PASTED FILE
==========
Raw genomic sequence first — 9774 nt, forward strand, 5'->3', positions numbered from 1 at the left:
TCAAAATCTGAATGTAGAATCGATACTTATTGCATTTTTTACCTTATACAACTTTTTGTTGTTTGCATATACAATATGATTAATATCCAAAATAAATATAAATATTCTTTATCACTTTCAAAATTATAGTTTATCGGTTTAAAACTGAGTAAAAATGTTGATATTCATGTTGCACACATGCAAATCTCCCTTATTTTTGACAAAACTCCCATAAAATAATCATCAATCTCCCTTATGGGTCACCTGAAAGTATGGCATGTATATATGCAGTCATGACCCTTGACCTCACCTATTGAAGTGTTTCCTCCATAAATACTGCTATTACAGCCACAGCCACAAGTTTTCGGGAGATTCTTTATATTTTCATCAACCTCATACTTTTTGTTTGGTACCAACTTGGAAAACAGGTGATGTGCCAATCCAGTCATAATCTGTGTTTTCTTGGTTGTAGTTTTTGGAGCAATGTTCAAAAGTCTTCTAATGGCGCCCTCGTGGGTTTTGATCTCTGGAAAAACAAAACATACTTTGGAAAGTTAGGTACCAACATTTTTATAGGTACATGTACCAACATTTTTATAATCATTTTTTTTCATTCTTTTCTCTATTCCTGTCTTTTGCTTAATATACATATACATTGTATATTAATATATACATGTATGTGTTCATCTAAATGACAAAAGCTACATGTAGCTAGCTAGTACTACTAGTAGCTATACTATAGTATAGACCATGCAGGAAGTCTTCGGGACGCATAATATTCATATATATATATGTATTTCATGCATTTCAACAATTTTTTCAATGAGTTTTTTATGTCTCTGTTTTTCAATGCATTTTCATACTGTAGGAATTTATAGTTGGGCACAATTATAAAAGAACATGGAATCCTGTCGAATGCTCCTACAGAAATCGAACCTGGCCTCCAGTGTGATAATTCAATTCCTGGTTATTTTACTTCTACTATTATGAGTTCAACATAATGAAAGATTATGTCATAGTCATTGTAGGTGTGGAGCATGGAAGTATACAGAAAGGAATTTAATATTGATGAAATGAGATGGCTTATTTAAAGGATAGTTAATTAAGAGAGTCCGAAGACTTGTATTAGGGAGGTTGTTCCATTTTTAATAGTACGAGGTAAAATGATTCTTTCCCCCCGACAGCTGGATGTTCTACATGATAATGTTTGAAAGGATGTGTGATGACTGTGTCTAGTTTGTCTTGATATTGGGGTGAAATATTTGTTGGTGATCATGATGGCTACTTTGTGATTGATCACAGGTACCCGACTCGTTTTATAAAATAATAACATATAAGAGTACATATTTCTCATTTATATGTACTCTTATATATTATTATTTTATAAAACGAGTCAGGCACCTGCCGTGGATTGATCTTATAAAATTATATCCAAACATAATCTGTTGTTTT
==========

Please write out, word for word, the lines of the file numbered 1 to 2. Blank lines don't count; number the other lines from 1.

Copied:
Raw genomic sequence first — 9774 nt, forward strand, 5'->3', positions numbered from 1 at the left:
TCAAAATCTGAATGTAGAATCGATACTTATTGCATTTTTTACCTTATACAACTTTTTGTTGTTTGCATATACAATATGATTAATATCCAAAATAAATATAAATATTCTTTATCACTTTCAAAATTATAGTTTATCGGTTTAAAACTGAGTAAAAATGTTGATATTCATGTTGCACACATGCAAATCTCCCTTATTTTTGACAAAACTCCCATAAAATAATCATCAATCTCCCTTATGGGTCACCTGAAAGTATGGCATGTATATATGCAGTCATGACCCTTGACCTCACCTATTGAAGTGTTTCCTCCATAAATACTGCTATTACAGCCACAGCCACAAGTTTTCGGGAGATTCTTTATATTTTCATCAACCTCATACTTTTTGTTTGGTACCAACTTGGAAAACAGGTGATGTGCCAATCCAGTCATAATCTGTGTTTTCTTGGTTGTAGTTTTTGGAGCAATGTTCAAAAGTCTTCTAATGGCGCCCTCGTGGGTTTTGATCTCTGGAAAAACAAAACATACTTTGGAAAGTTAGGTACCAACATTTTTATAGGTACATGTACCAACATTTTTATAATCATTTTTTTTCATTCTTTTCTCTATTCCTGTCTTTTGCTTAATATACATATACATTGTATATTAATATATACATGTATGTGTTCATCTAAATGACAAAAGCTACATGTAGCTAGCTAGTACTACTAGTAGCTATACTATAGTATAGACCATGCAGGAAGTCTTCGGGACGCATAATATTCATATATATATATGTATTTCATGCATTTCAACAATTTTTTCAATGAGTTTTTTATGTCTCTGTTTTTCAATGCATTTTCATACTGTAGGAATTTATAGTTGGGCACAATTATAAAAGAACATGGAATCCTGTCGAATGCTCCTACAGAAATCGAACCTGGCCTCCAGTGTGATAATTCAATTCCTGGTTATTTTACTTCTACTATTATGAGTTCAACATAATGAAAGATTATGTCATAGTCATTGTAGGTGTGGAGCATGGAAGTATACAGAAAGGAATTTAATATTGATGAAATGAGATGGCTTATTTAAAGGATAGTTAATTAAGAGAGTCCGAAGACTTGTATTAGGGAGGTTGTTCCATTTTTAATAGTACGAGGTAAAATGATTCTTTCCCCCCGACAGCTGGATGTTCTACATGATAATGTTTGAAAGGATGTGTGATGACTGTGTCTAGTTTGTCTTGATATTGGGGTGAAATATTTGTTGGTGATCATGATGGCTACTTTGTGATTGATCACAGGTACCCGACTCGTTTTATAAAATAATAACATATAAGAGTACATATTTCTCATTTATATGTACTCTTATATATTATTATTTTATAAAACGAGTCAGGCACCTGCCGTGGATTGATCTTATAAAATTATATCCAAACATAATCTGTTGTTTT